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Ballykilcavan, Stradbally, Laois, Ireland

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The House

Ballykilcavan is a charming house of about 1680, in wooded parkland just east of Strabally. The estate was acquired by Oliver Walsh in 1639 and the house was probably built by his son, another Oliver, who died in 1697.

The house has full-height wings like flanking towers at the corners of the entrance front while similar towers on the rear of the house are now hidden by later extensions. These towers were a feature of fortified houses of the seventeenth century and lingered on into the early eighteenth century as decorative features. The house is comprised of a ground floor (unusually at ground level), an upper floor and an attic storey, where the dormer windows have been replaced by skylights. It has been altered and extended many times over the centuries but many rooms retrain their late-seventeenth century dimensions though the decoration is later.

In the 18th century Ballykilcavan was given a more Georgian aspect with a ‘floating’ pediment-gable, a fine cut-stone doorcase and sash windows with thin glazing bars. There is good 1730s plasterwork on the hall ceiling, and even finer work above the staircase and landing. The landing is actually the house’s finest room and originally extended from front to back as a gallery before the main staircase was installed.

The first prominent member of the family was Hunt Walsh, who commanded the 28th of Foot at the siege of Quebec and became a general. He was awarded a valuable estate in Prince Edward Island in a lottery of lands after the Seven Years’ War before succeeding his uncle at Ballykilcavan and becoming MP for Maryborough. General Walsh is likely to have commissioned the magnificent 18th century U-shaped stable block.

The next owner was the general’s brother Raphael, Dean of Dromore, who began an ambitious remodelling of the house. He planned a new front at the rear with a classical cornice and parapet, and a suite of south-facing rooms.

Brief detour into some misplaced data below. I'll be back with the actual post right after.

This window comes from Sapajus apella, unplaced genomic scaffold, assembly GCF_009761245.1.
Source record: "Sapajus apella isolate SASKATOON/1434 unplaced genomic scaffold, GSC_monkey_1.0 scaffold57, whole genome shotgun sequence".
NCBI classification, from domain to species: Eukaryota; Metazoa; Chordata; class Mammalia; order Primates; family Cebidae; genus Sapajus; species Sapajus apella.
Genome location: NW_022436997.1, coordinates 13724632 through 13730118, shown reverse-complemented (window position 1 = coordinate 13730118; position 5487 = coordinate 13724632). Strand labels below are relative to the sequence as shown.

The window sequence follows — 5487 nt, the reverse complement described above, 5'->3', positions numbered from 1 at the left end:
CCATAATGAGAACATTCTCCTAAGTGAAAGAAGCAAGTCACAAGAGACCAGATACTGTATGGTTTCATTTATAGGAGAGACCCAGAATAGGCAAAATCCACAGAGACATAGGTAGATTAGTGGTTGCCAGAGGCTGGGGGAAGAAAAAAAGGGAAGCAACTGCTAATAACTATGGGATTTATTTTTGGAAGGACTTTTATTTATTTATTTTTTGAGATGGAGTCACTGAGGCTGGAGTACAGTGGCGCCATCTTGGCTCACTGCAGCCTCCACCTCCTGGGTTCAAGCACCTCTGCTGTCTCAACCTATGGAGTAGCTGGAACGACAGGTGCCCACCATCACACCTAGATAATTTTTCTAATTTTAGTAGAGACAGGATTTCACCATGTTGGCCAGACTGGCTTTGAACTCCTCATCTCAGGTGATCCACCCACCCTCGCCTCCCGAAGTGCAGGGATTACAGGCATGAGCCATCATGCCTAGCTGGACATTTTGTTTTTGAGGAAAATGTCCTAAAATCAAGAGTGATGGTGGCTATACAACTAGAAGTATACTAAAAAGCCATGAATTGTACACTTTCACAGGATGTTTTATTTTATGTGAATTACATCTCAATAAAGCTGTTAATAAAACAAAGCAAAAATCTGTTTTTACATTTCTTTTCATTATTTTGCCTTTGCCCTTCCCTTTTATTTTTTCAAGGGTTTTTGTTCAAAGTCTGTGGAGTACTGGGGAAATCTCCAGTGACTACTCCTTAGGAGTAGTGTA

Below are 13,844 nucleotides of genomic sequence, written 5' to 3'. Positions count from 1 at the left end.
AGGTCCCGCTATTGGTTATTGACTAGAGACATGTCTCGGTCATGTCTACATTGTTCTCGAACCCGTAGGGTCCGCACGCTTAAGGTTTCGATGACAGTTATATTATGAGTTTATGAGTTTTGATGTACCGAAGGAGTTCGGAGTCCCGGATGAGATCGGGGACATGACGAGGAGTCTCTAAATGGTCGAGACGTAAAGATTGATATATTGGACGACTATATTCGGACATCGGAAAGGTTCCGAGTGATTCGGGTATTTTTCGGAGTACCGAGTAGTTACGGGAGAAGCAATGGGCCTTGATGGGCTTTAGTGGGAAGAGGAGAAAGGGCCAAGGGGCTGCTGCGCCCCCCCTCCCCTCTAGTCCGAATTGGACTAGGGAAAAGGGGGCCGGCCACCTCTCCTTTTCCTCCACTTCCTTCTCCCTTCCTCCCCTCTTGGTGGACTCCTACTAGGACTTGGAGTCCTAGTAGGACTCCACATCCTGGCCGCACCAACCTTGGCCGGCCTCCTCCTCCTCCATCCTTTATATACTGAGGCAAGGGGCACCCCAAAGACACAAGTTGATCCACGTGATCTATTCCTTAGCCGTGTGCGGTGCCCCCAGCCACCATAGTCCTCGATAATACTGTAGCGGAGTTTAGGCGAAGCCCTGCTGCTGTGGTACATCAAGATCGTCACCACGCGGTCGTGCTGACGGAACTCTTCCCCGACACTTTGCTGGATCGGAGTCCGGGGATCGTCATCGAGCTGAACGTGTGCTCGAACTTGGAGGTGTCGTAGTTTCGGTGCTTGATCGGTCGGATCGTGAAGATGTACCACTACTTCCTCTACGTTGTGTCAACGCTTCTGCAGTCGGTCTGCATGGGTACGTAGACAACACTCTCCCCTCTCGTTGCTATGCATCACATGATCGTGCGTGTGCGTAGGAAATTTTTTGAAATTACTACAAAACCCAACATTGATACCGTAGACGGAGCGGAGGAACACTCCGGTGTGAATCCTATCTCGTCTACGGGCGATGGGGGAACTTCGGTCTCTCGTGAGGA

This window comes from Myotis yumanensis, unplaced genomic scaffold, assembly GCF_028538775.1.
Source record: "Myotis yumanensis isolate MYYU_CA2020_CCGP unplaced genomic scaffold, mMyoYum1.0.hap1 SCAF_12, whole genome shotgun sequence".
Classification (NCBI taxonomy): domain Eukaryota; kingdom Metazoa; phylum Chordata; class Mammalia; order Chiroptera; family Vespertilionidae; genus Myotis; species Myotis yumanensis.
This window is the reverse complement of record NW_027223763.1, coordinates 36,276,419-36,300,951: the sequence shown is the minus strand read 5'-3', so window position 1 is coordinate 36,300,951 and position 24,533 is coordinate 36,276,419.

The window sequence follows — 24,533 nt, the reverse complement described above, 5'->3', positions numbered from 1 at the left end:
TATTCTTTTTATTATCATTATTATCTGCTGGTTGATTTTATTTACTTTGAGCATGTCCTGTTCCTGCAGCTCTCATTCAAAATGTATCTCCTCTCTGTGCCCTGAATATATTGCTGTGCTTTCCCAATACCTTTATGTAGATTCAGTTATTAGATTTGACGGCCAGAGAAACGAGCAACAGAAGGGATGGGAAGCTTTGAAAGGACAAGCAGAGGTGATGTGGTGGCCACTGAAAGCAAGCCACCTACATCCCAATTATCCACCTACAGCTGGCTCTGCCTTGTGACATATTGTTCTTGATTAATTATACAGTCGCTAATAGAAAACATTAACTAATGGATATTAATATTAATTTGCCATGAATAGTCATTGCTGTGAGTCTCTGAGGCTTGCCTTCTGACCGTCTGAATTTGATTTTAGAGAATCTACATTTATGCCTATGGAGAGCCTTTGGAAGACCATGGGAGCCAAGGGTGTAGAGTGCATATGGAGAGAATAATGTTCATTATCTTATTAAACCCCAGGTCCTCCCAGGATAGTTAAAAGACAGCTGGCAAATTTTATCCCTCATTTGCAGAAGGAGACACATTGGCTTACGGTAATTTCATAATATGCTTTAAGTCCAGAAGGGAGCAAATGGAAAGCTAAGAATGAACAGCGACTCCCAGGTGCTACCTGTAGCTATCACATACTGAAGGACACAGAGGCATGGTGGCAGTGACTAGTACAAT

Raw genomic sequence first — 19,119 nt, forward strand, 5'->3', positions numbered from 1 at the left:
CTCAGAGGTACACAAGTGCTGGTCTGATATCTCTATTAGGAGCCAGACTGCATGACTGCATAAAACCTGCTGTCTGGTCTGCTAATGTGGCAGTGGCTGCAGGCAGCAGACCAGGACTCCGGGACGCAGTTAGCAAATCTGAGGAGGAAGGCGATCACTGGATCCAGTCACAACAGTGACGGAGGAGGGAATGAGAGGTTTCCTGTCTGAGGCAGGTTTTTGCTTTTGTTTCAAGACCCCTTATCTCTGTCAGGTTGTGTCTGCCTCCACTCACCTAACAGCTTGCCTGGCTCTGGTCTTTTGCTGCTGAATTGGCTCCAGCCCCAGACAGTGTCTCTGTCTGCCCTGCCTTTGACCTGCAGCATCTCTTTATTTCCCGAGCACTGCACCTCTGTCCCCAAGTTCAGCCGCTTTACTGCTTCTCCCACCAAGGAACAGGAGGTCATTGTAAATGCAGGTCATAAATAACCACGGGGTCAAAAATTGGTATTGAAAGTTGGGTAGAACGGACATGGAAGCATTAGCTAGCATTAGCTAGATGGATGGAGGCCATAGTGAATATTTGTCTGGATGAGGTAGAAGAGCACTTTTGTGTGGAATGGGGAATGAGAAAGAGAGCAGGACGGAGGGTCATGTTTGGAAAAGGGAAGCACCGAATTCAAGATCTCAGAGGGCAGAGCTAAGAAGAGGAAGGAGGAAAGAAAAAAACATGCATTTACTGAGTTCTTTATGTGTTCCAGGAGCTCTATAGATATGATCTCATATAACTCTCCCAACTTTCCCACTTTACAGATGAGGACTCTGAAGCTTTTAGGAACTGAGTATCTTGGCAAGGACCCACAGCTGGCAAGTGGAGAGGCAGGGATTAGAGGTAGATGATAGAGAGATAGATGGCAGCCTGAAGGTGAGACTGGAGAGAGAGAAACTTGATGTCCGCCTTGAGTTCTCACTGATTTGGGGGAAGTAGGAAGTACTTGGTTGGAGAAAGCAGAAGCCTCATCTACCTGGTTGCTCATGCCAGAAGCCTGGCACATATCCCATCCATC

Unfortunately, work was disrupted by the 1798 Rebellion and Dean Walsh only completed half the building vertically, leaving the remainder blank. This provides a single, very large drawing room, entered at the half level from the staircase, and a pair of bedrooms overhead. The drawing room is particularly beautiful, with fine late-eighteenth century woodowork, mahogany doors and a finely modeled cornice.

Dean Walsh was succeeded by his sister’s son, a baronet who assumed the name Johnson-Walsh and the estate passed in turn to his two sons. The second son, Sir Hunt, Rector of Stradbally, was a keen gardener and built a tunnel to his walled garden at the far side of the Stradbally-Athy road. He also employed a promising local man, William Robinson, to oversee his garden and plant collection.

The story is that master and servant fell out and Robinson doused the hot-house fires before quitting his position on a particularly cold winter’s night. Nobody noticed his absence and, by the time the fires were re-lit, many precious plants had perished. In Dublin and later in London, Robinson’s career took-off and he became the doyen of late nineteenth century garden designers, influencing a whole school of gardening with his ‘natural’ plantings.

Sir Hunt was succeeded by his son and grandson, whose only child Oonagh married a neighbour, William Kemmis of Shaen. They subsequently changed their name to Walsh-Kemmis and their grandson, David, and his wife Lisa, are the 13th generation to live at Ballykilcavan.

The 1700s layout and avenues were rearranged in the nineteenth century when a new road was built from Stradbally to Athy. A distant section of this road is now on axis with the front door, and acts almost as an avenue with the spire of a First Fruits Church as an eyecatcher in far distance. Much of the estate is given over to woodland, with some spectacular specimen oaks and Spanish chestnuts, and the record Irish black walnut.


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